Archives Catalog Entry
Henry Borsook Oral History Interview with Mary Terrall
Resource available online.
ABSTRACT: Interview in 1978 with biochemist Henry Borsook, who joined Caltech's newly created Biology Division in 1929 and retired from Caltech in 1968, moving his laboratory to U.C. Berkeley. Professor Borsook's major contributions were made in the areas of protein synthesis and nutrition. He recalls Robert A. Millikan's interest in establishing biology at Caltech and the early days of the Biology Division under Thomas Hunt Morgan; Caltech's intellectual life in the 1930s; the establishment of a Health Center at the Institute; his relations with Linus Pauling. In the 1930s, Borsook began applying thermodynamics to the study of biological phenomena, working with bacteria and studying the production of urine and creatine. He discusses his later work on vitamins and his wartime service on the Food and Nutrition Board, including the formation of the Recommended Daily Allowances and the Dept. of Agriculture's opposition to the RDAs in favor of Minimum Daily Requirements. In the 1940s he developed a soybean-based Multipurpose Food (MPF) and in 1946, with restaurateur Clifford Clinton, founded Meals for Millions, a nonprofit organization dedicated to combating world hunger with MPF. Recalls advent of George Beadle as division chairman in 1946 and subsequent changes in the Biology Division. Recalls his postwar work on protein synthesis with isotopes from the Atomic Energy Commission, and his work on hemoglobin and erythropoietin. Discusses his difficulties during the McCarthy era and his work on heart disease.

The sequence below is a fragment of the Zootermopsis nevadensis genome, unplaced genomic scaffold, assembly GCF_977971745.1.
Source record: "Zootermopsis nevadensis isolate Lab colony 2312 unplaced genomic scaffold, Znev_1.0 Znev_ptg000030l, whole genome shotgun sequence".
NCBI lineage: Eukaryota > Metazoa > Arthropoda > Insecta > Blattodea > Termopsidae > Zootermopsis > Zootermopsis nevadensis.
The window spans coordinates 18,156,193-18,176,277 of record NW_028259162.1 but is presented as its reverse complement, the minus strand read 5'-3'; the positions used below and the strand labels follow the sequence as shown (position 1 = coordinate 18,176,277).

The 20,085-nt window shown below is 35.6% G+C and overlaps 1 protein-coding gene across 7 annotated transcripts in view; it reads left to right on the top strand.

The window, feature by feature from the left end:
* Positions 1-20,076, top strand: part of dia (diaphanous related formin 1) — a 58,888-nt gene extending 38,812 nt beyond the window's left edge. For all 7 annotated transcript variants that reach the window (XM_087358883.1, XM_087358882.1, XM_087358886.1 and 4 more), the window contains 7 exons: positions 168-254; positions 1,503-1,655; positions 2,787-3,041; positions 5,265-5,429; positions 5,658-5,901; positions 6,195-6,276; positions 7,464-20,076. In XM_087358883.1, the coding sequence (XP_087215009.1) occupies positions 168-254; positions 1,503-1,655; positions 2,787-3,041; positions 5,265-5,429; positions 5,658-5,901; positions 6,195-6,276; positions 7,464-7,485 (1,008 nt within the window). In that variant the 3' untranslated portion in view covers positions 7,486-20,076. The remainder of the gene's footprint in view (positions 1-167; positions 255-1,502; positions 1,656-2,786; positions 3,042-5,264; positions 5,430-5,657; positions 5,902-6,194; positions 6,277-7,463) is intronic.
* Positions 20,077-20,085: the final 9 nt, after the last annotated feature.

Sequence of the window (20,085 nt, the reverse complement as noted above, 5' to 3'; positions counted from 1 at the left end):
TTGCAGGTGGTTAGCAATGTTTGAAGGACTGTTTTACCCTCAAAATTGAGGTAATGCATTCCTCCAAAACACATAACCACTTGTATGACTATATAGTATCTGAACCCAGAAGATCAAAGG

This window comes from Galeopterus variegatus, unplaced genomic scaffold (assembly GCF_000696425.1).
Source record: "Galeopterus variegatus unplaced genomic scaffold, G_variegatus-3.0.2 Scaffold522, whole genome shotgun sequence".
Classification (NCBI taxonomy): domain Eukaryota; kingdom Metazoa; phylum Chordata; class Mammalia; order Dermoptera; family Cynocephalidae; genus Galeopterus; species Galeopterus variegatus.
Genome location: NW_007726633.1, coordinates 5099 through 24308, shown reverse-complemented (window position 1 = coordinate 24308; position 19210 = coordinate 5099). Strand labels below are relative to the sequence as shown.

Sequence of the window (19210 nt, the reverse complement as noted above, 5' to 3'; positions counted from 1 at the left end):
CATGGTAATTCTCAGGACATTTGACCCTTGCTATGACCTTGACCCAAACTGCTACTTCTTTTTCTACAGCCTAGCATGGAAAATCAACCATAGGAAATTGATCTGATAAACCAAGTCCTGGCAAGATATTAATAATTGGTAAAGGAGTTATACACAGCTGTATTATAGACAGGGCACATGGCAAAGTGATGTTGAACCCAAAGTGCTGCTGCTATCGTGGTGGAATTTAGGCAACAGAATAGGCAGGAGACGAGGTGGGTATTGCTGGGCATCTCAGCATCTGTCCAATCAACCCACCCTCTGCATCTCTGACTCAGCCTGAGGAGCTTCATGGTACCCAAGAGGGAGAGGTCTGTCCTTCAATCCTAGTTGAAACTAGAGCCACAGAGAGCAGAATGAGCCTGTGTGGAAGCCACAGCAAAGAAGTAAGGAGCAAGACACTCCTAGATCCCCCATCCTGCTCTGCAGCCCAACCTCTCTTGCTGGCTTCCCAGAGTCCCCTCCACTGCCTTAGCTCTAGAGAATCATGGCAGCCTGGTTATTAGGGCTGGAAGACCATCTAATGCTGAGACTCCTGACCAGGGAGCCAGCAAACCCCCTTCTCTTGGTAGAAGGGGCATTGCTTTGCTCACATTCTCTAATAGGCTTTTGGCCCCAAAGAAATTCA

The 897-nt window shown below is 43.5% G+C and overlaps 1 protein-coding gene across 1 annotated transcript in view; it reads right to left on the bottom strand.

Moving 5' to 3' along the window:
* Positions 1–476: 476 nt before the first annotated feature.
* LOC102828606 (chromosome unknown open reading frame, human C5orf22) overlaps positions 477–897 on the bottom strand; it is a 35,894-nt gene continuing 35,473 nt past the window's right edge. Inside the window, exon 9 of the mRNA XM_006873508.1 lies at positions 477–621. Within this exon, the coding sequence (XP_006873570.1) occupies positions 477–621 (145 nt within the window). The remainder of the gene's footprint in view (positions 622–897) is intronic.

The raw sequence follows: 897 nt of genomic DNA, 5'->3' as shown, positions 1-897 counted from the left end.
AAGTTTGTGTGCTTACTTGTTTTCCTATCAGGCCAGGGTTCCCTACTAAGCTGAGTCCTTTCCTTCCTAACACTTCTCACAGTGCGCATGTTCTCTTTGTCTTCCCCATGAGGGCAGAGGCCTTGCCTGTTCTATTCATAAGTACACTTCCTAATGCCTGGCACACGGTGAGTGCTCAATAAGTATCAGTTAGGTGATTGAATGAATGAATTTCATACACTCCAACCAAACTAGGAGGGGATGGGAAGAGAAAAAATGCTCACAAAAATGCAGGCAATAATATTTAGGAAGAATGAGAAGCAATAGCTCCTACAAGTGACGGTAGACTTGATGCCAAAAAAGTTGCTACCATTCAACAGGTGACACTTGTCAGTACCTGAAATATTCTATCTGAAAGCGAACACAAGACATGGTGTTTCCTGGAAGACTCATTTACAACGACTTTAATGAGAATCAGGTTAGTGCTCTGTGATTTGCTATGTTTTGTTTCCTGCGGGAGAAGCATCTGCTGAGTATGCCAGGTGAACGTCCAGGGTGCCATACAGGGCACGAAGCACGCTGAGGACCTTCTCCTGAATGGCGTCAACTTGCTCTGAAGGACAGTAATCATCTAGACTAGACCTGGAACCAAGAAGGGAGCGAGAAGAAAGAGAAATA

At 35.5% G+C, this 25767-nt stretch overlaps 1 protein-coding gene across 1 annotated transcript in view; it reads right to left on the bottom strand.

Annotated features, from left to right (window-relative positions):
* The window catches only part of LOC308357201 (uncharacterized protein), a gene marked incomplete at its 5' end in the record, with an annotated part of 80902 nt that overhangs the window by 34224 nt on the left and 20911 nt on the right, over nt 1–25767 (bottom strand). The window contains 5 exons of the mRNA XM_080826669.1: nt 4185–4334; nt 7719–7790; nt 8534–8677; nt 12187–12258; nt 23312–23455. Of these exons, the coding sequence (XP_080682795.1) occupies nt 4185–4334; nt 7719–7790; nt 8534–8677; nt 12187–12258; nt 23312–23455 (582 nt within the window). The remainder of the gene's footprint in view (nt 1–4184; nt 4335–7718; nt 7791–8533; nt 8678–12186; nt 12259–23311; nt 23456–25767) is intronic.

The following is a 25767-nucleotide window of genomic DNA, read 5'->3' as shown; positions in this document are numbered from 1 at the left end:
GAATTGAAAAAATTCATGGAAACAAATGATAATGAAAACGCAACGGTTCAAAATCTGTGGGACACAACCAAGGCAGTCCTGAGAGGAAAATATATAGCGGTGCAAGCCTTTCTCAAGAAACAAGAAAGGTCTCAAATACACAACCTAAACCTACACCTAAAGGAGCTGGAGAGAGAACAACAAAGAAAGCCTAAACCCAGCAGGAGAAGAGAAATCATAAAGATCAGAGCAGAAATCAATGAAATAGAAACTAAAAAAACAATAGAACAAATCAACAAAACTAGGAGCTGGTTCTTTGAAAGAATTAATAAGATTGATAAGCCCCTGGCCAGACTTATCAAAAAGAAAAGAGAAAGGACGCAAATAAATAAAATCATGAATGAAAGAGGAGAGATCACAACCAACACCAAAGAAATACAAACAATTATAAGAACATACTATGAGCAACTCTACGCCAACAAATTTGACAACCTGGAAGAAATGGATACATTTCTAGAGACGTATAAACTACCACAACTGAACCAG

Borsook, Henry (Biochemist)
Apr. 5, 1978
MEDIUM: Paper; FORMAT: Book; LENGTH: 63 pages; QUANTITY: 1
Topics: Biology, Biochemistry, Einstein
For information on using Archives materials for commercial or educational purposes (including reproducing PhotoNet images) please see Access and Use.